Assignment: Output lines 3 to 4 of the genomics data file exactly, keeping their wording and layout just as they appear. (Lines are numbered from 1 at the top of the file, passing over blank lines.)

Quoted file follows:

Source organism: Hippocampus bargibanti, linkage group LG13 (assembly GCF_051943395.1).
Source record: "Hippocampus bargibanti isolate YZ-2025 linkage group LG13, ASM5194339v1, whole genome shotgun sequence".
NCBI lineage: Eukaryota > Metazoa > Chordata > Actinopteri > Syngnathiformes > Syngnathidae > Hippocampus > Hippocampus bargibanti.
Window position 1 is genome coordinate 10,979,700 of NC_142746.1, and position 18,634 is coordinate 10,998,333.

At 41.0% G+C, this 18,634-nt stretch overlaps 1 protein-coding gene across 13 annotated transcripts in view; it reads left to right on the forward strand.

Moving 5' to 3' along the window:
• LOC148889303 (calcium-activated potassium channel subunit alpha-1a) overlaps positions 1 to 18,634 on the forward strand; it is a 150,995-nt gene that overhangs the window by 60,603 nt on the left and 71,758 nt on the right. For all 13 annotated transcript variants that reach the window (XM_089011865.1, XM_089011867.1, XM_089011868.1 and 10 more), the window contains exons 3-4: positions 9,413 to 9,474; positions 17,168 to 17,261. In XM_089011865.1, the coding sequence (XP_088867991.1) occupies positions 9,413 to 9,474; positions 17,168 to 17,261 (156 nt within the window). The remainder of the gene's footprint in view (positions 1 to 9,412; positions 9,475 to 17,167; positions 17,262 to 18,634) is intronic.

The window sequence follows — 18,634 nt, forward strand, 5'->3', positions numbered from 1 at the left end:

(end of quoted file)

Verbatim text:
NCBI lineage: Eukaryota > Metazoa > Chordata > Actinopteri > Syngnathiformes > Syngnathidae > Hippocampus > Hippocampus bargibanti.
Window position 1 is genome coordinate 10,979,700 of NC_142746.1, and position 18,634 is coordinate 10,998,333.